One Small Step: When Shopping Goes Wrong
by Corinne Purtill
Two things happened last month: my daughter officially learned to walk, and she outgrew her shoes. As an interim measure I Velcroed to her feet a pair of rubber-soled slippers that slapped awkwardly against the pavement and tripped her when she walked. The falls left her bruised. And angry. New shoes had to be procured.
“Ohhh,” said the saleswoman at the shop in our village when I pointed to the children’s shoes. I tend to hear this a lot from English people in business situations. It’s an apologetic sound, like they’re sympathizing with some sad piece of news, and it usually precedes the announcement that whatever service or transaction I expected to take place is definitely not going to happen.
“Our foot measure’s broken,” she said.
I asked when the measure would be operating again.
“That’s the thing,” she said, again with the apologetic sigh. “The owners aren’t sure if they still want to do children’s shoes here. So they don’t want to get a new measure until then. Until they decide.”
Surely you remember the little rounded ruler you placed your heels against as a child. The technology hasn’t changed. It’s not a complicated apparatus with delicate internal mechanics that you have to send to a technician in Switzerland for servicing. It’s a glorified ruler. An unglorified ruler, even, could serve the same purpose in a pinch. I just looked it up. You can buy a children’s foot measure for $9.95. You can also download a foot-shaped chart for free and then use it to help people buy shoes, at your shoe store. Even if you plan to discontinue your children’s line, selling shoes seems like an awfully handy way to get rid of your remaining stock. But I’m just an American drunk on capitalism. Don’t let me tell you what to do with your business.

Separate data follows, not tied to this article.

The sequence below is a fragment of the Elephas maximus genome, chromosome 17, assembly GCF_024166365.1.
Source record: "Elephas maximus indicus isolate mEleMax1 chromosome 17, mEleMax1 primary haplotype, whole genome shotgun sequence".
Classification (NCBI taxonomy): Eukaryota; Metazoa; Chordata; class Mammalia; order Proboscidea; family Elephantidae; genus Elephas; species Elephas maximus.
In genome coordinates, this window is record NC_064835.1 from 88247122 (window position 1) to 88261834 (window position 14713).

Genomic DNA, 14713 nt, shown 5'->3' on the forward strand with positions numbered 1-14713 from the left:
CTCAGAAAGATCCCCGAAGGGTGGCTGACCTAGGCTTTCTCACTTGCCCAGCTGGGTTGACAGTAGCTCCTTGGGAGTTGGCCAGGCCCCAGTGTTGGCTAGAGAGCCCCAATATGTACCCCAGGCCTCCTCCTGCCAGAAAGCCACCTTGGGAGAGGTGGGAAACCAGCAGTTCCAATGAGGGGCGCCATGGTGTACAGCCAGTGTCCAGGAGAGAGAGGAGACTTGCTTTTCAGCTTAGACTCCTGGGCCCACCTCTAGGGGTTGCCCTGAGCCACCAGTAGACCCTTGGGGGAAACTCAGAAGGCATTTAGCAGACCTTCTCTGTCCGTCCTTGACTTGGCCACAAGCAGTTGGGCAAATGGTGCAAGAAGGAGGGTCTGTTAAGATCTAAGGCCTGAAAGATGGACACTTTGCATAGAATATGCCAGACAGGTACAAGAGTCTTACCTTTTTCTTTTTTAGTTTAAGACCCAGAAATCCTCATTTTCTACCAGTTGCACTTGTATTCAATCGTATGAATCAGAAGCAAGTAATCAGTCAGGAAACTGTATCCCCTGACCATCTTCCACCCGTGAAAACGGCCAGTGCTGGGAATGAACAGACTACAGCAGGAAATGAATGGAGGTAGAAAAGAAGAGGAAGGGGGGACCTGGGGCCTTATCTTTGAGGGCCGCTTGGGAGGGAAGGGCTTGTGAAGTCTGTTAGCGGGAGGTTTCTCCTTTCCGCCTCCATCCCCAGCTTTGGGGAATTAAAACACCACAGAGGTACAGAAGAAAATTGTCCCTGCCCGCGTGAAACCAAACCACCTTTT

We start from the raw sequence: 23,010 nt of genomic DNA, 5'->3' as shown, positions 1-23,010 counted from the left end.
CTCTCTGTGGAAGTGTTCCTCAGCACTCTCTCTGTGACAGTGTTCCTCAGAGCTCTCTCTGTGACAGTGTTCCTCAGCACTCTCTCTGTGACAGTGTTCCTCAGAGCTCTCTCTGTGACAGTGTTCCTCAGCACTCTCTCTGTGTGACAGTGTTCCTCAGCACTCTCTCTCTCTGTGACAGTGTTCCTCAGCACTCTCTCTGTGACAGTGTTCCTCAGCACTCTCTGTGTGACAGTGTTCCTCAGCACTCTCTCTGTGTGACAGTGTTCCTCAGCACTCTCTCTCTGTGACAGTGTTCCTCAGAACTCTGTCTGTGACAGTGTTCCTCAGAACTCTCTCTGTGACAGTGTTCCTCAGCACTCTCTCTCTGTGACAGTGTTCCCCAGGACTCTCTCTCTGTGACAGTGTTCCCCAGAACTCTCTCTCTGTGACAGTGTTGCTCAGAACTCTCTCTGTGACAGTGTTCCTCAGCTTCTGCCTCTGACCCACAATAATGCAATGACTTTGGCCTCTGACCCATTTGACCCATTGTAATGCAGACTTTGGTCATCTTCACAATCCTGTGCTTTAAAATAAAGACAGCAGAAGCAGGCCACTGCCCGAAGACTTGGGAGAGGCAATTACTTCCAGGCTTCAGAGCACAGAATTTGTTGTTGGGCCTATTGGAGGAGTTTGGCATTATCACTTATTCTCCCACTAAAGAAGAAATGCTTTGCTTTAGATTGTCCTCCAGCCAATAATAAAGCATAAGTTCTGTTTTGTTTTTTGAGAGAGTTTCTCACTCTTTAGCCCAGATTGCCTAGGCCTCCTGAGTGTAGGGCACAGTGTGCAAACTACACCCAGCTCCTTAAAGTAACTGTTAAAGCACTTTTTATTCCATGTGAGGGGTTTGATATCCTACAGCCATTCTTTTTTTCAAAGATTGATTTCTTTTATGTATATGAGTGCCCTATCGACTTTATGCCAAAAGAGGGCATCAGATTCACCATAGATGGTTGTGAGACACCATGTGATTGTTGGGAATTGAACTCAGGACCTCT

We walked down the street to the boutique children’s shoe store. Its shelves are sparsely appointed with butter-soft leather booties in the vaguely orthopedic style of comfortable European footwear. Discreetly-placed placards with phrases like “crafted” and “handmade” give the impression that every shoe was lovingly assembled by an Italian eunuch from the finest organic fairy skin available in the EU. The saleswoman brought us a small bootie of sky-blue leather that fit nicely on her foot. Then I asked the price.
“It’s £57,” she said.
Fifty-seven pounds, at the current exchange rate, is $89.49. You can buy round-trip airplane flights for less than that. I’m not spending £57 on shoes she will wear for a maximum of three months. I’m not spending £57 on shoes for a person who chews her toes.
“Thank you,” I said. “Do you sell Clarks?” (Clarks are the Gap of children’s footwear: dependable, unimaginative, ubiquitous.)
To say that she was rude doesn’t do her justice. She morphed into a parody character from a B-movie, a snide English snootypants dripping pretension and disdain.
“Ha. Ha ha ha ha,” she said. She really did laugh in that deliberately haughty false chuckle that people only use in movies when they’re telling Julia Roberts she can’t shop at their store. “We don’t sell Clarks. Our shoes are handmade. They are genuine leather. If you are looking for Clarks . . . well, it’s just simply not something we do. We offer a completely different level of shoe.”